How to Build a Raised Bed with Wood
Plan ahead for this project. Don’t wait until the last minute to build and install the raised beds. There needs to be enough time for the linseed oil to dry.
Cutting the Wood and Applying Linseed Oil
Our process began with cutting the 4x4s and some of the 2x6s. Each raised bed will have a total of 4 cut 4x4s.
Decide how you want to cut the 4x4s. Do you want them to be taller than the raised bed walls, or even with the walls?
We cut ours to 24 inches. Having them taller has helped with covering the beds even though we have hoops. The 4x4s keep the bed cover up off of our plants that are at the end of the bed.
Next some of the 2x6s need to be cut. Measure out 24 inches and then cut since each of the raised beds are 2 feet wide. You’ll need to cut a total of 6 pieces for each raised bed.
Lastly, an additional 6 pieces from the 2x6s need to be cut out that are 18 inches long. These are the braces for the middle of the raised bed.
After cutting the wood, it’s now time to start applying the linseed oil.
Put on gloves to avoid getting the linseed oil on your hands. This is not to avoid getting it on your hands for toxicity reasons (it’s non-toxic) but more so because it can get messy. Don’t wear nice clothing either.
Put down a plastic drop cloth. The area where you’re working should be covered so it doesn’t ruin anything and leave stains. We also did this outside.
Set up the 2 folding sawhorses far enough apart to set the wood on top.
We were able to fit 3 2×6’s on the sawhorses at a time. After finishing the set up, we proceeded to apply the linseed oil.
We poured some of the linseed oil in a plastic tray and applied it with a paint brush. After applying to one side, we flipped the wood and applied to the other side.
Don’t forget to apply to the sides and ends of the wood!
After applying the linseed oil, we left the wood to dry for a few days. After a few days, the wood seemed to be dry enough to move onto the next batch of wood. In total, between applying and drying, it may have taken us 2 to 3 weeks to complete.
While the Wood is Drying
While the wood’s drying, there’s still plenty to do before assembling the raised beds and installing them. Start clearing the area where you plan to install the raised beds. Is there grass there? Start ripping up the grass…. OR you can get rid of the grass in a less strenuous way. Lay pieces of cardboard the length of where the raised bed will be. Place weights (a rock is useful here) on the cardboard to weigh it down. The weight will hold the cardboard in place.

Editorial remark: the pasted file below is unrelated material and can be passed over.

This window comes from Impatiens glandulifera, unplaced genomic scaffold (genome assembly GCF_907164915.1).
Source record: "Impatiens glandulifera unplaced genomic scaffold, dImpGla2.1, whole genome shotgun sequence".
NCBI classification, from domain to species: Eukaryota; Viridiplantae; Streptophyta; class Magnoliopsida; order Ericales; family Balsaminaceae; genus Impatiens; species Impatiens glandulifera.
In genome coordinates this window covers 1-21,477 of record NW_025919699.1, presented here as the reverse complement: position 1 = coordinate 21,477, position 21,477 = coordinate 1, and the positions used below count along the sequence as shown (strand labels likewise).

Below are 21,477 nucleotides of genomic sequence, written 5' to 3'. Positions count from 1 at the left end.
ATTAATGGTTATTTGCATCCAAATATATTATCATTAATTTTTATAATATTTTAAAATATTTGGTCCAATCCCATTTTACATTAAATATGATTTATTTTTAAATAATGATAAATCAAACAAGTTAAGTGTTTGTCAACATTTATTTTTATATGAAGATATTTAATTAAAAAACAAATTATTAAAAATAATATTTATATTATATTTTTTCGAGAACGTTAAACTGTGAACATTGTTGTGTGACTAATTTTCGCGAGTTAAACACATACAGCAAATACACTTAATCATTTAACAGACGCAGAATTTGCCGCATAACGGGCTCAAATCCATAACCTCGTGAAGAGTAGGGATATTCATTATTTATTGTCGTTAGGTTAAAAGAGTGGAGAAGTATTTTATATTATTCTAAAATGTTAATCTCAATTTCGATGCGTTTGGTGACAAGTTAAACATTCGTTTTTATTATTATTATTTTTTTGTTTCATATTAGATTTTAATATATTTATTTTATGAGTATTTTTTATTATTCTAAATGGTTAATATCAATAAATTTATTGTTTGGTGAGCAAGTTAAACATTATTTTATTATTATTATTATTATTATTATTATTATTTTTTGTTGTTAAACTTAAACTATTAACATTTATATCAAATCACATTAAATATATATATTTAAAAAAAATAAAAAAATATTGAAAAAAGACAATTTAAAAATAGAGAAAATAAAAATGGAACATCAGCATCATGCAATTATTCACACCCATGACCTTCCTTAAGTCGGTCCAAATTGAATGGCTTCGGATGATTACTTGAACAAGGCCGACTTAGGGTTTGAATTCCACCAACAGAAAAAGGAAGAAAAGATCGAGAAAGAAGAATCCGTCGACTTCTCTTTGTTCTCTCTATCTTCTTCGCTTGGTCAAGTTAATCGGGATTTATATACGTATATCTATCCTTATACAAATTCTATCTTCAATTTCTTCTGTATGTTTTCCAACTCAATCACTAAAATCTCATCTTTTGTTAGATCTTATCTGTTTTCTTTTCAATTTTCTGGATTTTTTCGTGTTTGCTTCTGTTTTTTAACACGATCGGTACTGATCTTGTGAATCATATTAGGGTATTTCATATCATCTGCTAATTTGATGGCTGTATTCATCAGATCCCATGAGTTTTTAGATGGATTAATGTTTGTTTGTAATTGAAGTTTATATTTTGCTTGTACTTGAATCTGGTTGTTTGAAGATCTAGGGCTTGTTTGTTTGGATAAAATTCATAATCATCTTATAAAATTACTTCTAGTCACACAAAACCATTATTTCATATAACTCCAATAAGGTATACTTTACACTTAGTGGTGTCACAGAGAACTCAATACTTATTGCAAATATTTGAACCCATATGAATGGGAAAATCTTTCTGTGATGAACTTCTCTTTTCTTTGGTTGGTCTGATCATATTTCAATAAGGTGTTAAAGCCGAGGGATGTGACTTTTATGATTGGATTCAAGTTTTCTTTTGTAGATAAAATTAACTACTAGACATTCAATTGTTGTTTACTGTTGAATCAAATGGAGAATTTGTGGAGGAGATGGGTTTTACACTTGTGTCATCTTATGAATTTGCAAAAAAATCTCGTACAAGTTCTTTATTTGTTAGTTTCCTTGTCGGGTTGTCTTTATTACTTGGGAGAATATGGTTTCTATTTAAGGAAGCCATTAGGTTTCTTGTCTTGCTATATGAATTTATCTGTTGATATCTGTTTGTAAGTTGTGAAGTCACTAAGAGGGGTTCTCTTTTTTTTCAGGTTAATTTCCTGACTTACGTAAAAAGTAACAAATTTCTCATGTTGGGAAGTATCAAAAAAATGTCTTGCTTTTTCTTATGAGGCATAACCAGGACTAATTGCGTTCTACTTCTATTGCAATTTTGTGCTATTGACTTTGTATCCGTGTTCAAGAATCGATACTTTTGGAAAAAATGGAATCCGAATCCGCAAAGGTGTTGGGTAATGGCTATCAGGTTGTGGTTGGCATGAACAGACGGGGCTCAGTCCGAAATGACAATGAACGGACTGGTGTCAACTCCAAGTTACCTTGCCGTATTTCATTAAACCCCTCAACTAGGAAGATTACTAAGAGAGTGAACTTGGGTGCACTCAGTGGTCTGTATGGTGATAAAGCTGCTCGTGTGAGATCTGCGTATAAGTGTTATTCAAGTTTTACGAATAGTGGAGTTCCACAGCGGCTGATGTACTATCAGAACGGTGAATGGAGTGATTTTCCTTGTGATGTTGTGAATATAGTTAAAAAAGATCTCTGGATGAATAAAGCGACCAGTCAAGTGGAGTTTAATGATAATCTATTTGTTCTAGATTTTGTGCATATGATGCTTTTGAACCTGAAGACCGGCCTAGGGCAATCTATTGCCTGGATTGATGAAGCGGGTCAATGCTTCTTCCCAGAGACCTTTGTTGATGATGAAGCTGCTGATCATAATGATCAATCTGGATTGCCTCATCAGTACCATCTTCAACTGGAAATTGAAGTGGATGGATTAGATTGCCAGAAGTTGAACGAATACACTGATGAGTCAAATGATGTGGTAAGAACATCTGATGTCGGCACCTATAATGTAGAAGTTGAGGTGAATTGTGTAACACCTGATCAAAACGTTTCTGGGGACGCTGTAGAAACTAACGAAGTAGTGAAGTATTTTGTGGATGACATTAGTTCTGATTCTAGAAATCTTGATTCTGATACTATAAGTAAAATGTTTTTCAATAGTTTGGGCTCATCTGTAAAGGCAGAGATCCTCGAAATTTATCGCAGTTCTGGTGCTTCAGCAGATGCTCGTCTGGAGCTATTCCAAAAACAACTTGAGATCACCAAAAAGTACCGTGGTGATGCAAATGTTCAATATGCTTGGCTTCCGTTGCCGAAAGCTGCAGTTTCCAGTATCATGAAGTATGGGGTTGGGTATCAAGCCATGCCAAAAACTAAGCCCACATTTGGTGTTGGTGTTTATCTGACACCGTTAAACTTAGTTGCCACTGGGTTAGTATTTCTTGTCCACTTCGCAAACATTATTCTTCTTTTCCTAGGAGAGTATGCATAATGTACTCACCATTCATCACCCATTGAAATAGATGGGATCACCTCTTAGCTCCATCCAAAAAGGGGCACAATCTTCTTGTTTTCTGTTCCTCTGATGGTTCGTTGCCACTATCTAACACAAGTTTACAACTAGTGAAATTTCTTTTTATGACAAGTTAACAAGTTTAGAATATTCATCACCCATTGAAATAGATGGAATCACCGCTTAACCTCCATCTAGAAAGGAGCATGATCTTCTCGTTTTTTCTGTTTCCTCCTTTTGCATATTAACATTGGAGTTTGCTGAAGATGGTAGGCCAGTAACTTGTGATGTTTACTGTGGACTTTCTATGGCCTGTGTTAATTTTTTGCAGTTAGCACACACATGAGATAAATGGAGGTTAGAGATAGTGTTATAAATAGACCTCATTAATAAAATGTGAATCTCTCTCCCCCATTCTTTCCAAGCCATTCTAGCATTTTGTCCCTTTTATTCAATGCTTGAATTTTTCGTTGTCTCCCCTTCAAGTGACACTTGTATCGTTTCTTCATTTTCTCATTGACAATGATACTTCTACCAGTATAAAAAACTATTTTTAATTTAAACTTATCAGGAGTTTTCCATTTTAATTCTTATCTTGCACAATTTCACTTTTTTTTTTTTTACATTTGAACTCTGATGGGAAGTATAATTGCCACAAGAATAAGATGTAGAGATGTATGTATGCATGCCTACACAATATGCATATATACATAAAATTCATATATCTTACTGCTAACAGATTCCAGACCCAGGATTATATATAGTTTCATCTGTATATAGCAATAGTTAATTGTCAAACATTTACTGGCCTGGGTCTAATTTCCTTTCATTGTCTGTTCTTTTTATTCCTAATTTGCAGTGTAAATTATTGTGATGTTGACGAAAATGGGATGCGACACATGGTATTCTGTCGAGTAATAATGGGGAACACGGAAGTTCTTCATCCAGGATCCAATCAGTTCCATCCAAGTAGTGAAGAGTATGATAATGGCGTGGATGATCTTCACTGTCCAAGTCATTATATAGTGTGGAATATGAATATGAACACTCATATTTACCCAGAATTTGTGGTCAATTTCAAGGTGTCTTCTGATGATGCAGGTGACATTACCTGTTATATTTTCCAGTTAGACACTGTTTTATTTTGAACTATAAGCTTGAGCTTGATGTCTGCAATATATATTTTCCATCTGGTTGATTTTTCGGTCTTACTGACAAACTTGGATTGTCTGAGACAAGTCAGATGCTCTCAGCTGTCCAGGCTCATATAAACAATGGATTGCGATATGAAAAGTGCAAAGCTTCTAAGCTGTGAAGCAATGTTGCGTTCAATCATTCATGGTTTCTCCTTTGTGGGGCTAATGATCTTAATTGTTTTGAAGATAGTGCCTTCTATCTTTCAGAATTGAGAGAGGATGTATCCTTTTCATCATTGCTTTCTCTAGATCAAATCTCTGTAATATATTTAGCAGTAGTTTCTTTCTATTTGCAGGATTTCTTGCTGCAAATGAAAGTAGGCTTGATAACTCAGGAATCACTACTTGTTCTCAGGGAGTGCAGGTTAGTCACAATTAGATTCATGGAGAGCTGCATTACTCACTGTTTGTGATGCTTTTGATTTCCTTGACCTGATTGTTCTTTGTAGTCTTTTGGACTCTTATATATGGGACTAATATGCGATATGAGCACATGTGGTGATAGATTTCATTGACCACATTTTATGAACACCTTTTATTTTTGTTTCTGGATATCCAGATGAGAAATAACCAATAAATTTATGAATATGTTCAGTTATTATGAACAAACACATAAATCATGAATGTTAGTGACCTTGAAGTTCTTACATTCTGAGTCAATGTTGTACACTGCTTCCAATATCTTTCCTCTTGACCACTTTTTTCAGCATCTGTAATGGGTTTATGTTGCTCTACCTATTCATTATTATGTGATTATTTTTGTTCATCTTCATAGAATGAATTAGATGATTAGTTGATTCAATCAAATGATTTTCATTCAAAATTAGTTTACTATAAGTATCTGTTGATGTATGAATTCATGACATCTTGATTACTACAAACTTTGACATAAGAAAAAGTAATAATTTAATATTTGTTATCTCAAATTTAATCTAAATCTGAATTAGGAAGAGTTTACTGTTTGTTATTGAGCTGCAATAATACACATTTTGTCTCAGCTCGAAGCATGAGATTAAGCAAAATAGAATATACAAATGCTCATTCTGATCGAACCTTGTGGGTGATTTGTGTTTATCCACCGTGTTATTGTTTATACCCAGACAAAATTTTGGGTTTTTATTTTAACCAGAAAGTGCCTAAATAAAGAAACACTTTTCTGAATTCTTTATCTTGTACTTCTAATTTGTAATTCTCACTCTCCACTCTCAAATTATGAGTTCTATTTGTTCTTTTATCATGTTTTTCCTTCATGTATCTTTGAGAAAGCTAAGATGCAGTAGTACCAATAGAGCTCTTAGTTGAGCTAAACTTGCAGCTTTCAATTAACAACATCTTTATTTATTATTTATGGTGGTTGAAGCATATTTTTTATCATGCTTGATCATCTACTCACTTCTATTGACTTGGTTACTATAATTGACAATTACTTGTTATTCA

Once the beds are ready for assembly, you can leave the cardboard underneath. The cardboard eventually breaks down.
Even out the ground where the raised beds will sit.
Building the Raised Beds
It’s time to start assembling the raised beds! The easiest way to assemble the raised beds is where they’ll be permanently. Once they’re assembled, they’re very heavy and you probably don’t want to have to move them around.
1. Start by screwing together 1 of the long 2x6s to 1 of the cut 2x6s ((one that was cut to 24 inches). Repeat until you’ve created a rectangle. See below image for reference. Make sure all sides are level.Insert Image
2. Next screw in the 4x4s into each corner of the raised bed. Make sure each post is squared.
3. Repeat step 1 until the raised bed is 3 boards high on all 4 sides. See below image for reference.
4. Lastly, measure out the halfway point of the raised bed to designate the middle. Screw in one of the cut 2x6s for each side of the raised bed. There should be 2 braces total for each raised bed.
5. Repeat the previous steps to build the other two raised beds.
The next essential part for building the raised beds is adding in the hardwire cloth. The hardwire cloth prevents rodents like chipmunks from burrowing underneath and up into your raised bed.
6. Cut the hardwire cloth to the length and width of the inside of the raised bed. Repeat this step 2 more times for each bed.
7. Lay the hardwire cloth in the bottom of each bed. It should be a tight squeeze putting in the hardwire cloth. You don’t want any gaps.
Your raised beds are now complete and ready to be filled in!
•To build a raised garden bed, you will need untreated wood, raw linseed oil, a level, gloves, a circular saw, and hardwire cloth.
• Cut the wood to size and apply the linseed oil. Allow it to dry for a few days.
• While the wood is drying, prepare the area where the beds will be installed by clearing any grass and leveling the ground.
• Assemble the beds by screwing together 2×6 boards and 4×4 posts into rectangles 3 boards high. Add braces in the middle of each side and hardwire cloth to keep out rodents from digging up and into the raised bed.